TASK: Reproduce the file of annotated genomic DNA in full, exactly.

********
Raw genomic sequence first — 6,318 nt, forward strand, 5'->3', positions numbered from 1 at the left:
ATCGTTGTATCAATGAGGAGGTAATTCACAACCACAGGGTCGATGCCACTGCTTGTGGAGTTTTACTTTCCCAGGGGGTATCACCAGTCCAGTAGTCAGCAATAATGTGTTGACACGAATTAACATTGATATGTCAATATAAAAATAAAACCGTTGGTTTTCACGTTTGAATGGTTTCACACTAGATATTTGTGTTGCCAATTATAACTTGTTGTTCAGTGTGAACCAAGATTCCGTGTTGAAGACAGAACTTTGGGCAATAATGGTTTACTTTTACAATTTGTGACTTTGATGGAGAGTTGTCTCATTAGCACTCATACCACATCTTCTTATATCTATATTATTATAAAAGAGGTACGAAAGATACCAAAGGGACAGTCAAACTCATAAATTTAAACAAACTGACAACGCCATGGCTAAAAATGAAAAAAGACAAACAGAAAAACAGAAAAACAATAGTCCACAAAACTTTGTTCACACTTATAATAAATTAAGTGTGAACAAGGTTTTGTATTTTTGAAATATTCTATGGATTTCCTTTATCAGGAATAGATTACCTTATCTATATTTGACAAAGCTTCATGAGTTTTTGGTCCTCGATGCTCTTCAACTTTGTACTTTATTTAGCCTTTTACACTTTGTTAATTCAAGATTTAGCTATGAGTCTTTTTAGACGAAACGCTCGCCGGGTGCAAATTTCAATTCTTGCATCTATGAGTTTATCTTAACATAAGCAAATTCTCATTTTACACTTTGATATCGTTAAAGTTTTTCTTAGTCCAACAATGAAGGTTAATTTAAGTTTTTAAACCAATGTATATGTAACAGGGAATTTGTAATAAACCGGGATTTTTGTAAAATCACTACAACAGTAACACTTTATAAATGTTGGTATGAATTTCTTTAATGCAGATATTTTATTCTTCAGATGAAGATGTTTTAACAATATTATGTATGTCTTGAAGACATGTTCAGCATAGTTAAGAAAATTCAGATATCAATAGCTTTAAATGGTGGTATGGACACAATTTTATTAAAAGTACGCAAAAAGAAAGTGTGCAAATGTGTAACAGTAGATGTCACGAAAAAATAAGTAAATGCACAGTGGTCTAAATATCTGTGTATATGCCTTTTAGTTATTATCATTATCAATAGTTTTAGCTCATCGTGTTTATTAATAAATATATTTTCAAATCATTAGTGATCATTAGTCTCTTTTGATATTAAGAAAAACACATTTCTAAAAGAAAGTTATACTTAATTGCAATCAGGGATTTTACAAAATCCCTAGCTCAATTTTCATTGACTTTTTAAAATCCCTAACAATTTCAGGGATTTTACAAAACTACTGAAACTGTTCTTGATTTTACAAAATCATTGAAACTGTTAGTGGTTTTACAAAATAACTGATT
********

Raw genomic sequence first — 6,318 nt, forward strand, 5'->3', positions numbered from 1 at the left:
ATCGTTGTATCAATGAGGAGGTAATTCACAACCACAGGGTCGATGCCACTGCTTGTGGAGTTTTACTTTCCCAGGGGGTATCACCAGTCCAGTAGTCAGCAATAATGTGTTGACACGAATTAACATTGATATGTCAATATAAAAATAAAACCGTTGGTTTTCACGTTTGAATGGTTTCACACTAGATATTTGTGTTGCCAATTATAACTTGTTGTTCAGTGTGAACCAAGATTCCGTGTTGAAGACAGAACTTTGGGCAATAATGGTTTACTTTTACAATTTGTGACTTTGATGGAGAGTTGTCTCATTAGCACTCATACCACATCTTCTTATATCTATATTATTATAAAAGAGGTACGAAAGATACCAAAGGGACAGTCAAACTCATAAATTTAAACAAACTGACAACGCCATGGCTAAAAATGAAAAAAGACAAACAGAAAAACAGAAAAACAATAGTCCACAAAACTTTGTTCACACTTATAATAAATTAAGTGTGAACAAGGTTTTGTATTTTTGAAATATTCTATGGATTTCCTTTATCAGGAATAGATTACCTTATCTATATTTGACAAAGCTTCATGAGTTTTTGGTCCTCGATGCTCTTCAACTTTGTACTTTATTTAGCCTTTTACACTTTGTTAATTCAAGATTTAGCTATGAGTCTTTTTAGACGAAACGCTCGCCGGGTGCAAATTTCAATTCTTGCATCTATGAGTTTATCTTAACATAAGCAAATTCTCATTTTACACTTTGATATCGTTAAAGTTTTTCTTAGTCCAACAATGAAGGTTAATTTAAGTTTTTAAACCAATGTATATGTAACAGGGAATTTGTAATAAACCGGGATTTTTGTAAAATCACTACAACAGTAACACTTTATAAATGTTGGTATGAATTTCTTTAATGCAGATATTTTATTCTTCAGATGAAGATGTTTTAACAATATTATGTATGTCTTGAAGACATGTTCAGCATAGTTAAGAAAATTCAGATATCAATAGCTTTAAATGGTGGTATGGACACAATTTTATTAAAAGTACGCAAAAAGAAAGTGTGCAAATGTGTAACAGTAGATGTCACGAAAAAATAAGTAAATGCACAGTGGTCTAAATATCTGTGTATATGCCTTTTAGTTATTATCATTATCAATAGTTTTAGCTCATCGTGTTTATTAATAAATATATTTTCAAATCATTAGTGATCATTAGTCTCTTTTGATATTAAGAAAAACACATTTCTAAAAGAAAGTTATACTTAATTGCAATCAGGGATTTTACAAAATCCCTAGCTCAATTTTCATTGACTTTTTAAAATCCCTAACAATTTCAGGGATTTTACAAAACTACTGAAACTGTTCTTGATTTTACAAAATCATTGAAACTGTTAGTGGTTTTACAAAATAACTGATT